Just a quick note: It’s Spring! Time to get those garden beds ready.
When starting a new growing season it’s a good time to consider what works in a garden and what doesn’t and perhaps move or remove some things. Pause before you start tossing out things (or donating them) that didn’t live up to your expectations. Ask the question: “Is it a sun, soil, or pest issue?”
If its sun, move the plant to a better location.
If it’s soil, test and amend the soil for the plants needs. However, be aware of the other plants near it that are doing well. You may decide to move it with plants that have similar needs.
This note is geared more for those who find it’s a pest issue. Some of us will banish plants from our garden because it is more work than we are willing to do. In some cases, this is necessary. Other times, we will spend lots of money and time using chemicals marketed to solve our problem. In our quest to protect our lovely gardens from being eaten (by rabbits, beetles, deer) or our selves (in the case of mosquitos, flies or fleas) we accidentally poison our environment. Natural pest control should always be the first option. I’m talking about using plants to repel pests . So even if you didn’t start your garden with companion planting in mind, it’s not to late to add that companion. Here is a link to the Wiki page for the List of Pest Repellant Plants:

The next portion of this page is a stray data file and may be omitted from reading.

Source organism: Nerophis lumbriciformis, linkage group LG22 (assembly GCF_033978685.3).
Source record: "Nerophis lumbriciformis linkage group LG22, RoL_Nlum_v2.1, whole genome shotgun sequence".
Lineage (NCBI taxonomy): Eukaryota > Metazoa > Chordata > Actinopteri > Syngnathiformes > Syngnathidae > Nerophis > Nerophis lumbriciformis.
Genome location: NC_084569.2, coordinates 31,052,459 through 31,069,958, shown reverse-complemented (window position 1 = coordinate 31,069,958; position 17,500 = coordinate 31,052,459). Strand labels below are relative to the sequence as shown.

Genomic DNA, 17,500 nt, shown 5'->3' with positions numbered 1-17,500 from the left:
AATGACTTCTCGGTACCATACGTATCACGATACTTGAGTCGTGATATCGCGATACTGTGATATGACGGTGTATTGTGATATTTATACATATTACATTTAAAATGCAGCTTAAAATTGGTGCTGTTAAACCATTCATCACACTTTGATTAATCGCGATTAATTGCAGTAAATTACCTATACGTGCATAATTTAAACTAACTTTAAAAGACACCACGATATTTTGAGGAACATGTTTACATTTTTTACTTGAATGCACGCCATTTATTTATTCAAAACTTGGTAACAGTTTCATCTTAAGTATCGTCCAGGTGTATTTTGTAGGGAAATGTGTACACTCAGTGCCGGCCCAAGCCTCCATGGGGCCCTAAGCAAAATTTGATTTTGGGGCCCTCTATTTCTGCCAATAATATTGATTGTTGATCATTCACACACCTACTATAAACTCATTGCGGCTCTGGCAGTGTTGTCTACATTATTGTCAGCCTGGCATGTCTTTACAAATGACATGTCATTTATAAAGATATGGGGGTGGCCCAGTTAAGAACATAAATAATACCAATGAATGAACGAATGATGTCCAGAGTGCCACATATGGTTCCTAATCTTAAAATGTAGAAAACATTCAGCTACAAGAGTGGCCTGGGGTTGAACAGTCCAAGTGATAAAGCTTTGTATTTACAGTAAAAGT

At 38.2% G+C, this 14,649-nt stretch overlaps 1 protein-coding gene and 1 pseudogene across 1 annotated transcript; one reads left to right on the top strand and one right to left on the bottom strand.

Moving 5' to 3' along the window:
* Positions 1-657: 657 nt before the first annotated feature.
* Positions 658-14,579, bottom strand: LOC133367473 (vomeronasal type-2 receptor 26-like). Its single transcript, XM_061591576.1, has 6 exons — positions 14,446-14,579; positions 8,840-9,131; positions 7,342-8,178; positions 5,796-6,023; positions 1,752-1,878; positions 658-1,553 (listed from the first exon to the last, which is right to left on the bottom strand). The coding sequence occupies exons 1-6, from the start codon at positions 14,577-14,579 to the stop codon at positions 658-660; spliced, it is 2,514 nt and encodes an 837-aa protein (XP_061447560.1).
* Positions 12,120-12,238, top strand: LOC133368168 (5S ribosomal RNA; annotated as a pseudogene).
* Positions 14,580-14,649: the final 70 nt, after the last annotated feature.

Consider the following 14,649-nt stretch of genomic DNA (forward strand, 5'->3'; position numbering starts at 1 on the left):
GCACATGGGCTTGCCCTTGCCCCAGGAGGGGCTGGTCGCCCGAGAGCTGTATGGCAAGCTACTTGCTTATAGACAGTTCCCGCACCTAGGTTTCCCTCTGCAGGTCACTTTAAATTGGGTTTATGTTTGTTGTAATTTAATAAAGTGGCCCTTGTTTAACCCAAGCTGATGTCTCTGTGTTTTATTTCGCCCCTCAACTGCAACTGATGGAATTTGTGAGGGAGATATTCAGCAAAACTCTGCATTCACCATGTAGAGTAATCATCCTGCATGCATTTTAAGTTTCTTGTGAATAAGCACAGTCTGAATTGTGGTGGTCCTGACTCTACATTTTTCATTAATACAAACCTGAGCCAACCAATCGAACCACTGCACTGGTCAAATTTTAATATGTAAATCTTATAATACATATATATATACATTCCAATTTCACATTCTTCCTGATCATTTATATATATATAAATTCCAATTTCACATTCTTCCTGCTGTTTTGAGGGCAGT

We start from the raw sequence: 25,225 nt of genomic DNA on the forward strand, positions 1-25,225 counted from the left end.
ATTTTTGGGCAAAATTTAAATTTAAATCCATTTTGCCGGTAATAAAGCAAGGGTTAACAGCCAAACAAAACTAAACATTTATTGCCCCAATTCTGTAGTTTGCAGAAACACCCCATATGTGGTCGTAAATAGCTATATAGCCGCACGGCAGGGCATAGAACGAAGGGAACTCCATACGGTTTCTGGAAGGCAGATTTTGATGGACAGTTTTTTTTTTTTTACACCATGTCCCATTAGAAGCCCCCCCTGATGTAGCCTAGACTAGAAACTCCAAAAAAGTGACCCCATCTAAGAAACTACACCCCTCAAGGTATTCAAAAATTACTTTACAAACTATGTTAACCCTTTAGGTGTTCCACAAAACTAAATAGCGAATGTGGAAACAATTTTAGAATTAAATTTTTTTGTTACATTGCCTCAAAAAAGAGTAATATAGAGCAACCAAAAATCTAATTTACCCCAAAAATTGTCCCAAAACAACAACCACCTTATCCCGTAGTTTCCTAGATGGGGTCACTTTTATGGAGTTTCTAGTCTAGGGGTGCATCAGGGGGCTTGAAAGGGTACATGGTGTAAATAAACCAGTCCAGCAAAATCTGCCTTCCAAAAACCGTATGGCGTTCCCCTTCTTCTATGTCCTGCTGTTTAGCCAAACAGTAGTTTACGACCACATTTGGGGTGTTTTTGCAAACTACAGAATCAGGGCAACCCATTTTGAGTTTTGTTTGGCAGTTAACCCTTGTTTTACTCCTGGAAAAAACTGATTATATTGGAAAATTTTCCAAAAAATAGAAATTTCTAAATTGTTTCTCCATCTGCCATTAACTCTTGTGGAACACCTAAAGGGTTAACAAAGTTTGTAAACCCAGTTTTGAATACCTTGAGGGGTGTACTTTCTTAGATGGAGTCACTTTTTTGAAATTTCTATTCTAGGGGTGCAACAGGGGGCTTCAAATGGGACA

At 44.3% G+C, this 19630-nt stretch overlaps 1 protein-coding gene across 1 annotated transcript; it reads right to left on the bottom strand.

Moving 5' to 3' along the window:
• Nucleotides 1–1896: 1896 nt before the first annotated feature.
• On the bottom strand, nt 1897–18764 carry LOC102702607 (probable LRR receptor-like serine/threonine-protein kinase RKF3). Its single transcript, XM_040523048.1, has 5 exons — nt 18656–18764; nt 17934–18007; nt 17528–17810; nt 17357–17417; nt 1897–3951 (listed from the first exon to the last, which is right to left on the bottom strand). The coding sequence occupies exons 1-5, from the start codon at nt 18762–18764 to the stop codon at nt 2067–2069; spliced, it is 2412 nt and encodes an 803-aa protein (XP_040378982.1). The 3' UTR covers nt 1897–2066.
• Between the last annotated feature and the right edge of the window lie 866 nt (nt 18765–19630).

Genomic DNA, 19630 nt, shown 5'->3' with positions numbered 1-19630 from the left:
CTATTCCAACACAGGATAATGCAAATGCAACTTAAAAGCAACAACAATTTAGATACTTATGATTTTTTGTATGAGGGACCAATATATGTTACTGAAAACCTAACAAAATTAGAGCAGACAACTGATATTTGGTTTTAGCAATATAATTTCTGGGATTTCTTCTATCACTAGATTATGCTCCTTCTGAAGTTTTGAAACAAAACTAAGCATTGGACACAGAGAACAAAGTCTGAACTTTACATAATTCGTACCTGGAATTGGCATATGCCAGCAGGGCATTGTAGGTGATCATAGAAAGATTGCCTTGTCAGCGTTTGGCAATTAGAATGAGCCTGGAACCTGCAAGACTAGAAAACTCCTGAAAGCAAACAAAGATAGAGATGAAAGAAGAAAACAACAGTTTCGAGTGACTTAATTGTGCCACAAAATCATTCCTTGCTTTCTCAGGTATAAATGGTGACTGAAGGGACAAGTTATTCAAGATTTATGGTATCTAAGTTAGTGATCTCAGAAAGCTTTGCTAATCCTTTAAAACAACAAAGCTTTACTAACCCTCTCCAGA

And if lists aren’t your thing, here’s an article from Mother Nature Network, on the subject as well:
And Remember: Every day should be considered Earth Day!